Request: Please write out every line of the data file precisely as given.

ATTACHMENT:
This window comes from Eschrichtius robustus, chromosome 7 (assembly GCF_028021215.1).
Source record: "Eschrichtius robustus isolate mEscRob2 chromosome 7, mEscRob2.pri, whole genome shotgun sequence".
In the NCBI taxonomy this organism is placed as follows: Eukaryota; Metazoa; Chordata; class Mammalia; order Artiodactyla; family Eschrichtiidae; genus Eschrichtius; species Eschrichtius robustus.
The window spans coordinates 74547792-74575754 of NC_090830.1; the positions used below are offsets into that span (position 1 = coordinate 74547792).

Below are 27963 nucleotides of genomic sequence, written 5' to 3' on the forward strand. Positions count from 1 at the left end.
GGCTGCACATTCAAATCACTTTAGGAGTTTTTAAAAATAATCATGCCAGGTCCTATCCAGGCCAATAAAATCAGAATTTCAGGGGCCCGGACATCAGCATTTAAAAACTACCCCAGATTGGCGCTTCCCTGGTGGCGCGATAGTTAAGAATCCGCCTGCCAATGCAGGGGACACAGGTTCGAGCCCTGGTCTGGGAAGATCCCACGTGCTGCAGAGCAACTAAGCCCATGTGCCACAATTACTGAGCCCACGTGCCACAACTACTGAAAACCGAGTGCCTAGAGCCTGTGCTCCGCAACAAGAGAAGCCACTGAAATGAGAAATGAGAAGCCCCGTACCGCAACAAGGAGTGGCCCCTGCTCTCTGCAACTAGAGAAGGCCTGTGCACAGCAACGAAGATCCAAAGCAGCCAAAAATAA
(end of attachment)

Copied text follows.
This window comes from Eschrichtius robustus, chromosome 7 (assembly GCF_028021215.1).
Source record: "Eschrichtius robustus isolate mEscRob2 chromosome 7, mEscRob2.pri, whole genome shotgun sequence".
In the NCBI taxonomy this organism is placed as follows: Eukaryota; Metazoa; Chordata; class Mammalia; order Artiodactyla; family Eschrichtiidae; genus Eschrichtius; species Eschrichtius robustus.
The window spans coordinates 74547792-74575754 of NC_090830.1; the positions used below are offsets into that span (position 1 = coordinate 74547792).

Below are 27963 nucleotides of genomic sequence, written 5' to 3' on the forward strand. Positions count from 1 at the left end.
GGCTGCACATTCAAATCACTTTAGGAGTTTTTAAAAATAATCATGCCAGGTCCTATCCAGGCCAATAAAATCAGAATTTCAGGGGCCCGGACATCAGCATTTAAAAACTACCCCAGATTGGCGCTTCCCTGGTGGCGCGATAGTTAAGAATCCGCCTGCCAATGCAGGGGACACAGGTTCGAGCCCTGGTCTGGGAAGATCCCACGTGCTGCAGAGCAACTAAGCCCATGTGCCACAATTACTGAGCCCACGTGCCACAACTACTGAAAACCGAGTGCCTAGAGCCTGTGCTCCGCAACAAGAGAAGCCACTGAAATGAGAAATGAGAAGCCCCGTACCGCAACAAGGAGTGGCCCCTGCTCTCTGCAACTAGAGAAGGCCTGTGCACAGCAACGAAGATCCAAAGCAGCCAAAAATAA